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When an Atheist Rapper Takes on Religion

Baba Brinkman is a Canadian rapper who writes complex raps about high-brow topics, and now the avowed atheist is taking on religion.

Kanye West is married to Kim Kardashian. Jay-Z is married to Beyoncé. The rapper Baba Brinkman is married to a neuroscientist.

“We met at a conference where I performed a song about evolutionary psychology and she delivered a lecture about cognitive science of the unconscious mind,” Brinkman recalls. You know, the usual.

In a genre consistently topping the charts, owning radio airplay, and a stable of parties and clubs, Brinkman stands out in a subcategory of his own invention: “peer-reviewed rap.” All his records are concept albums with the title The Rap Guide to [Insert Noun] and explore a different intellectual theme: evolution, medicine, human nature, and more. His new release The Rap Guide to Religion debuted Friday, Oct. 23.

“I feel like a lot of rappers grew up in a church community, since that’s a big part of the African-American culture. But I think there’s a lot of people who don’t relate to being churchy and religious and attributing everything to God,” Brinkman says in an interview, explaining the inspiration for his new work. “There aren’t strong voices in rap that represent the other view, that there’s a rational explanation for all this!”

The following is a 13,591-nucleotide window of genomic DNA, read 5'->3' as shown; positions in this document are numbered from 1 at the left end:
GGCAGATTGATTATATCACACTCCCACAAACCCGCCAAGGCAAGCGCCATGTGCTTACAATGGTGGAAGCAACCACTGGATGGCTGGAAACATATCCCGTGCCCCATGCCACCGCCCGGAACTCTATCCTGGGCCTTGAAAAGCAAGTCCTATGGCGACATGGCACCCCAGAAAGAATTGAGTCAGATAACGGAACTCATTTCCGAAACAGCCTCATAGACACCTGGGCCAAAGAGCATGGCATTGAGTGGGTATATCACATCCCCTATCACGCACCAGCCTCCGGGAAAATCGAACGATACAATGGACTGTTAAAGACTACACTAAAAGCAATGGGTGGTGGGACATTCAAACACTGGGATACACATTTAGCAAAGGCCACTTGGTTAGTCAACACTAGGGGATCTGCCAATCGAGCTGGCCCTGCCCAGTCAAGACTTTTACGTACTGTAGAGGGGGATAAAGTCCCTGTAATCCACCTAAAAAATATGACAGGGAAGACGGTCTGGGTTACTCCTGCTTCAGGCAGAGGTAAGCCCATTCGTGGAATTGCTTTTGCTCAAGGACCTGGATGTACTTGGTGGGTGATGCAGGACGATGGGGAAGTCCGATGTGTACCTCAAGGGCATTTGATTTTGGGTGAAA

Brinkman is not the first entertainer to produce intellectual rap, but it’s usually been done at least somewhat humorously or tongue-in-cheek. Think viral hits White and Nerdy by Weird Al Yankovic and New Math by Bo Burnham, or the music videos concluding each episode of Bill Nye the Science Guy. Brinkman, on the other hand, is completely serious—a “real” rapper and not a comedian or satirist. His lyrics often contain Eminem-style multilayered complexity, not only featuring rhymes in concurrent lines like most rappers but sometimes two or even three rhymes contained within a single line.

As a result, Brinkman is able to successfully combine mind-expanding academic knowledge but with beats that make you tap your fingers on the steering wheel and earworms that can stay in your head for days. In this respect, he maintains many core elements of rap at its best with lyrics often representing a 180-degree departure from the genre’s typical fare. An example of this fusion on his upcoming album is his track Give Thanks, which satirizes the practice of thanking God, a common practice for rappers—or indeed, musicians from most genres.